Seattle Public Schools is committed to a positive and productive education and work environment free from discrimination, including sexual harassment.
The district prohibits sexual harassment of students, employees and others involved in school district activities.
There are two forms of sexual harassment: quid pro quo and hostile environment.
1. Quid Pro Quo” Sexual Harassment
Quid pro quo harassment occurs when a school employee, such as a teacher, causes a student to believe that he or she must submit to sexual conduct, sexual advances, or grant sexual favors or that accepting or rejecting of such conduct or communications will be used as a factor in decisions affecting the student’s education. For example, when a teacher threatens to fail a student unless the student agrees to date the teacher, it is quid pro quo harassment.
Similarly, quid pro quo harassment can occur when an employee’s supervisor makes unwelcome sexual advances or requests sexual favors and the employee reasonably believes that submitting to that conduct or communication is a condition of obtaining employment or that accepting or rejecting that conduct or communication will be used as a factor in employment decisions.
2. “Hostile Environment” Sexual Harassment
Hostile environment sexual harassment is conduct of a sexual nature that is sufficiently serious that it interferes with, limits, or denies a person the ability to participate in or benefit from a program, education, or environment.
For students, hostile environment sexual harassment means unwelcome conduct of a sexual nature that is sufficiently serious that it interferes with, limits, or denies a student the opportunity to participate in or benefit from an education program or activity.
For employees, a hostile work environment is created when unwelcome conduct of a sexual nature is sufficiently serious that it interferes with, denies, or limits the employee’s work performance or work environment.
- The term “conduct” includes, but is not limited to:
- Verbal comments, including unwelcome sexual advances, requests for sexual favors, and derogatory remarks;
- nonverbal conduct, such as graffiti, text messages, or notes; and/or
- physical conduct such as sexual touching, fondling, sexual assault, rape, and other forms of sexual violence.
- The term “of a sexual nature” is a broad term that includes conduct or comments about sex (the physical act), based on sex (persons being male or female), or based on sex or gender-based stereotyping.
- In determining whether conduct is “sufficiently serious” as to interfere with, deny, or limit education or employment so as to rise to the level of sexual harassment, the district will examine all the circumstances, including: the type of harassment (e.g., whether it was verbal or physical); the frequency and severity of the conduct; the age, sex and relationship of the parties; the setting and context in which the harassment occurred; whether other incidents have occurred at the school; and other relevant factors. The more severe the conduct, the less need there is to show a repetitive series of incidents to prove a hostile environment. For instance, a single instance of rape is sufficiently severe to create a hostile environment.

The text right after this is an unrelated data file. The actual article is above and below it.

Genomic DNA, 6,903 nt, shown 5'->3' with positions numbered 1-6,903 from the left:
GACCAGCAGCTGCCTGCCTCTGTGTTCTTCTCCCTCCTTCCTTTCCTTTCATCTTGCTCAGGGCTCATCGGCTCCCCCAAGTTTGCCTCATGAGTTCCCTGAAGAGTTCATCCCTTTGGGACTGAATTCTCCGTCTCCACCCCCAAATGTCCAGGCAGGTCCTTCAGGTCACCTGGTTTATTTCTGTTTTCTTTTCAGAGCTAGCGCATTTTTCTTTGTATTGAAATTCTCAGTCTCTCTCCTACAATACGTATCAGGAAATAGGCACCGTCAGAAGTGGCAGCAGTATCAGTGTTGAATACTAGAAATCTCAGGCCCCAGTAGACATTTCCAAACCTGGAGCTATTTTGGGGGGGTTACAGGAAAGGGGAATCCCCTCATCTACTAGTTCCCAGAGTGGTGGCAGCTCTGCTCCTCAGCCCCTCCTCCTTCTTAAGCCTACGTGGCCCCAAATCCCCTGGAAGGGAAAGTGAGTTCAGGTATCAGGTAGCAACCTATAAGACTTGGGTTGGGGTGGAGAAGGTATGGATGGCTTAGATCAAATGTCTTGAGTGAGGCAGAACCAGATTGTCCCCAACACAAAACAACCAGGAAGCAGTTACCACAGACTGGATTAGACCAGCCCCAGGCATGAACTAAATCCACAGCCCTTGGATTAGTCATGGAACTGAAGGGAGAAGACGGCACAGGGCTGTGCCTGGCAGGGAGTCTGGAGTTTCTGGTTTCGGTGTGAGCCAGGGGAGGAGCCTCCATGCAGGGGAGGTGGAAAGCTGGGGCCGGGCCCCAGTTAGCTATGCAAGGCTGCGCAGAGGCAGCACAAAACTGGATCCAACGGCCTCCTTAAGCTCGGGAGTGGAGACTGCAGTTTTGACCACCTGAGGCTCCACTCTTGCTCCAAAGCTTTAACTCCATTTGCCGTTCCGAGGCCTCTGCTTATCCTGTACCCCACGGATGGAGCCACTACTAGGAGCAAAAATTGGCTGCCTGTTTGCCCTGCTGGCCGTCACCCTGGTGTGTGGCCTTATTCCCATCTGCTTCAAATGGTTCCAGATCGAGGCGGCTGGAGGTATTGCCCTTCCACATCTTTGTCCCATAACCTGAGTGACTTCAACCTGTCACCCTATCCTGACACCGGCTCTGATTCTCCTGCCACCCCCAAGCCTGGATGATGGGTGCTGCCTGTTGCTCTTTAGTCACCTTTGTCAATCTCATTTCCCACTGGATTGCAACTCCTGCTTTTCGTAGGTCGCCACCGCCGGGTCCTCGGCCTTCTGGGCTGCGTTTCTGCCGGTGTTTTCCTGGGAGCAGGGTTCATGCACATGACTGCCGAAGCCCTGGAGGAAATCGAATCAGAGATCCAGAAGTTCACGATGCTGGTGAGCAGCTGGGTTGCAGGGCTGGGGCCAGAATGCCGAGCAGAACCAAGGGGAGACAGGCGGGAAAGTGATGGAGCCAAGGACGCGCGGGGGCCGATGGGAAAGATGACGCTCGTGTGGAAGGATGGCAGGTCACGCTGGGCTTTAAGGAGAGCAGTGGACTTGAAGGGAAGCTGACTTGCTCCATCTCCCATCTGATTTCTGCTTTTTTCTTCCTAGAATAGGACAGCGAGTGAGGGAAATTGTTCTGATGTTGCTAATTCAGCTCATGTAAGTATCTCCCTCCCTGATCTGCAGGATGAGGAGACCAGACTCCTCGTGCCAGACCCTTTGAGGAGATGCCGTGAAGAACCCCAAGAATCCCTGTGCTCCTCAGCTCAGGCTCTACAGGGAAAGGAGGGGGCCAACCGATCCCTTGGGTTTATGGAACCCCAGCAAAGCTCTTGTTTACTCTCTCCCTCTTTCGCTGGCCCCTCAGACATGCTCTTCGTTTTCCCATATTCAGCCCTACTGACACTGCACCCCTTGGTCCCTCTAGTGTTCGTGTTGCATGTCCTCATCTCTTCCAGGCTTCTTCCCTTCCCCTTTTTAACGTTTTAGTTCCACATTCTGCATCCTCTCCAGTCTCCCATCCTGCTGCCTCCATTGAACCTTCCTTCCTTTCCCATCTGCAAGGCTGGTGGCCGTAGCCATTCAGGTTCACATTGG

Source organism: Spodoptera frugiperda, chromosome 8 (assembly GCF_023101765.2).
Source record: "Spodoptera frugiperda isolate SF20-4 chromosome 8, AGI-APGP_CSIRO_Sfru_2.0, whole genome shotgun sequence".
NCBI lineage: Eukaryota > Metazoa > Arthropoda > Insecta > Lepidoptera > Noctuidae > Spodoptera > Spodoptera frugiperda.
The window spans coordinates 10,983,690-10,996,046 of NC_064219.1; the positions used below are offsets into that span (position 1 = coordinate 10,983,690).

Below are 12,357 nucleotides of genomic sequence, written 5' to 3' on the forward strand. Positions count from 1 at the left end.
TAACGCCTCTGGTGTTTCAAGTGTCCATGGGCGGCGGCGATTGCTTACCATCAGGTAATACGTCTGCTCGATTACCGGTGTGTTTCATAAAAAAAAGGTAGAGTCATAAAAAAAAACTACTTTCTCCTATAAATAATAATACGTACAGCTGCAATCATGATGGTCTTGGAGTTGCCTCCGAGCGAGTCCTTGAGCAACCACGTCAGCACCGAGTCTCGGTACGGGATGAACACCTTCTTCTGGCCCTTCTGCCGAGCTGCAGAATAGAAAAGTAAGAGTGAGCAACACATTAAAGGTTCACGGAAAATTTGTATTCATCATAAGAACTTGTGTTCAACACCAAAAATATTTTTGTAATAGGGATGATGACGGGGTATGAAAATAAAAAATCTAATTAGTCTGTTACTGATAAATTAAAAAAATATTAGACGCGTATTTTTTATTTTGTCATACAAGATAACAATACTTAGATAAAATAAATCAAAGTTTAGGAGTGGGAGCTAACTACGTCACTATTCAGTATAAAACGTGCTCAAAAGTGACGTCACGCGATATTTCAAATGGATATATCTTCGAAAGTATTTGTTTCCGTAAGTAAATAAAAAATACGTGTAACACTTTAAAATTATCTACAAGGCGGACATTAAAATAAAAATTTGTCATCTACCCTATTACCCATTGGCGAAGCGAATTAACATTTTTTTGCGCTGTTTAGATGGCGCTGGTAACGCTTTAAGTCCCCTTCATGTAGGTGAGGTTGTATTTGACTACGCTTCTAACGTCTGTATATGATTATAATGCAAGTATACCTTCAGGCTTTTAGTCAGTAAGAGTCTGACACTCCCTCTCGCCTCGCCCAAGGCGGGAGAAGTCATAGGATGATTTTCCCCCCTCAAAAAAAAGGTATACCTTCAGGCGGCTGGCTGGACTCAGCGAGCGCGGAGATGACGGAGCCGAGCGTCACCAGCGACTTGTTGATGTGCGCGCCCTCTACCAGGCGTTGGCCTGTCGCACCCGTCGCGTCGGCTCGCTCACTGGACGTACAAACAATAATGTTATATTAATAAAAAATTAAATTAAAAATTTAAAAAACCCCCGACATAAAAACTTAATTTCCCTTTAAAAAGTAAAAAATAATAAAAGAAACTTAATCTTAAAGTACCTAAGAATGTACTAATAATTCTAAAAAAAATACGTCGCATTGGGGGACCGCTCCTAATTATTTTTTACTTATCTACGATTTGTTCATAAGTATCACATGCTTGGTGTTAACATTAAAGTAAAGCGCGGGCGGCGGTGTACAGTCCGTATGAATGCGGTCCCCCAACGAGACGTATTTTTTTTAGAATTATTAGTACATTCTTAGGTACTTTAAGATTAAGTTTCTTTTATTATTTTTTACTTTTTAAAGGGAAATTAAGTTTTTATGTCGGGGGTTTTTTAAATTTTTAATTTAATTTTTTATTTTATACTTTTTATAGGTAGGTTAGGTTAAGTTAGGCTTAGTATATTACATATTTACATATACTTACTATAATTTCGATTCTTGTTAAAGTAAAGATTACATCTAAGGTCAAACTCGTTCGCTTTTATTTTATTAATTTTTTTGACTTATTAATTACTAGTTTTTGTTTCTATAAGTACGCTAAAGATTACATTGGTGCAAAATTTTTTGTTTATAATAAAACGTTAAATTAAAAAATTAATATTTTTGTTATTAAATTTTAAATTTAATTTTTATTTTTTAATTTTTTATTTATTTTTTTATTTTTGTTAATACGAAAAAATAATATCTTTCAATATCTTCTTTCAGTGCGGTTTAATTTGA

Who is affected by sexual harassment Sexual harassment can occur adult to student, student to adult, student to student, adult to adult, male to female, female to male, male to male and female to female, as well as to, form, and between transgender individuals.
Response – The district will take prompt, equitable and remedial action within its authority on reports, complaints and grievances alleging sexual harassment or sexual assault that come to the attention of the district, either formally or informally.
Seattle Public Schools Superintendent Procedure – The superintendent shall develop and implement formal and informal procedures for receiving, investigating and resolving complaints or reports of sexual harassment and sexual assault.
The procedures will include reasonable and prompt timelines and delineate staff responsibilities under this policy. All staff are responsible for receiving informal complaints and reports of sexual harassment and sexual assault and informing appropriate district personnel of the complaint or report for investigation and resolution. All staff are also responsible for directing complainants to the formal complaint process.
The Superintendent shall develop procedures to provide age-appropriate information and education to district staff, students, parents and volunteers regarding this policy and the recognition and prevention of sexual harassment and sexual assault. At a minimum sexual harassment recognition and prevention and the elements of this policy will be included in staff, student and regular volunteer orientation.
Posting – This policy shall be posted in each district building in a place available to staff, students, parents, volunteers and visitors. The policy shall be reproduced in each student, staff, volunteer and parent handbook.
Report to the Board of Directors – The superintendent shall make an annual report to the Board reviewing the use and efficacy of this policy and related procedures. Recommendations for changes to this policy, if applicable, shall be included in the report. The superintendent is encouraged to involve staff, students, and volunteers and parents in the review process.